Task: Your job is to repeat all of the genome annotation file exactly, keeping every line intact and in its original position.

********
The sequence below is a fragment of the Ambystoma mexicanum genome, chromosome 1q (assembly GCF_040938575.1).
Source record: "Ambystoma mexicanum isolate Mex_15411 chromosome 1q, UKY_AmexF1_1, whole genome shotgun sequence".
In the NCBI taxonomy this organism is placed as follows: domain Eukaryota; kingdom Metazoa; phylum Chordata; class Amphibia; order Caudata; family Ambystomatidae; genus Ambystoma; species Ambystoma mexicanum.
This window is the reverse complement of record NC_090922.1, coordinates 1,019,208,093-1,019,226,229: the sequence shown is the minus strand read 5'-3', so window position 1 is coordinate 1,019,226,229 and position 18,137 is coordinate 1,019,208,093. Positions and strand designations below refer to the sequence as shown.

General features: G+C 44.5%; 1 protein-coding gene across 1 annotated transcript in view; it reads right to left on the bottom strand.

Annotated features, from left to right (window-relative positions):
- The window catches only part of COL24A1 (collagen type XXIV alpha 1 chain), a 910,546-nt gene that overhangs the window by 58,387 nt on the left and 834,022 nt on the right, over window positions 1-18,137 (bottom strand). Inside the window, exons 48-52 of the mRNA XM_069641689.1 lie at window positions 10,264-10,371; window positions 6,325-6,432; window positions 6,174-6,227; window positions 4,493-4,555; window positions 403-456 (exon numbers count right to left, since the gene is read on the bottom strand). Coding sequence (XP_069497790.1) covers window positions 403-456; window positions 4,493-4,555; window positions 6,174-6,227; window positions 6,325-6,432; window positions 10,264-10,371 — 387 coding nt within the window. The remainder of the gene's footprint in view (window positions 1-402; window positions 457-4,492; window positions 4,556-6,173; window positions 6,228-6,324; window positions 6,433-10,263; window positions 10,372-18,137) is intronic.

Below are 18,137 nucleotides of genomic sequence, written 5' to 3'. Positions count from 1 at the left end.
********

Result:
The sequence below is a fragment of the Ambystoma mexicanum genome, chromosome 1q (assembly GCF_040938575.1).
Source record: "Ambystoma mexicanum isolate Mex_15411 chromosome 1q, UKY_AmexF1_1, whole genome shotgun sequence".
In the NCBI taxonomy this organism is placed as follows: domain Eukaryota; kingdom Metazoa; phylum Chordata; class Amphibia; order Caudata; family Ambystomatidae; genus Ambystoma; species Ambystoma mexicanum.
This window is the reverse complement of record NC_090922.1, coordinates 1,019,208,093-1,019,226,229: the sequence shown is the minus strand read 5'-3', so window position 1 is coordinate 1,019,226,229 and position 18,137 is coordinate 1,019,208,093. Positions and strand designations below refer to the sequence as shown.

General features: G+C 44.5%; 1 protein-coding gene across 1 annotated transcript in view; it reads right to left on the bottom strand.

Annotated features, from left to right (window-relative positions):
- The window catches only part of COL24A1 (collagen type XXIV alpha 1 chain), a 910,546-nt gene that overhangs the window by 58,387 nt on the left and 834,022 nt on the right, over window positions 1-18,137 (bottom strand). Inside the window, exons 48-52 of the mRNA XM_069641689.1 lie at window positions 10,264-10,371; window positions 6,325-6,432; window positions 6,174-6,227; window positions 4,493-4,555; window positions 403-456 (exon numbers count right to left, since the gene is read on the bottom strand). Coding sequence (XP_069497790.1) covers window positions 403-456; window positions 4,493-4,555; window positions 6,174-6,227; window positions 6,325-6,432; window positions 10,264-10,371 — 387 coding nt within the window. The remainder of the gene's footprint in view (window positions 1-402; window positions 457-4,492; window positions 4,556-6,173; window positions 6,228-6,324; window positions 6,433-10,263; window positions 10,372-18,137) is intronic.

Below are 18,137 nucleotides of genomic sequence, written 5' to 3'. Positions count from 1 at the left end.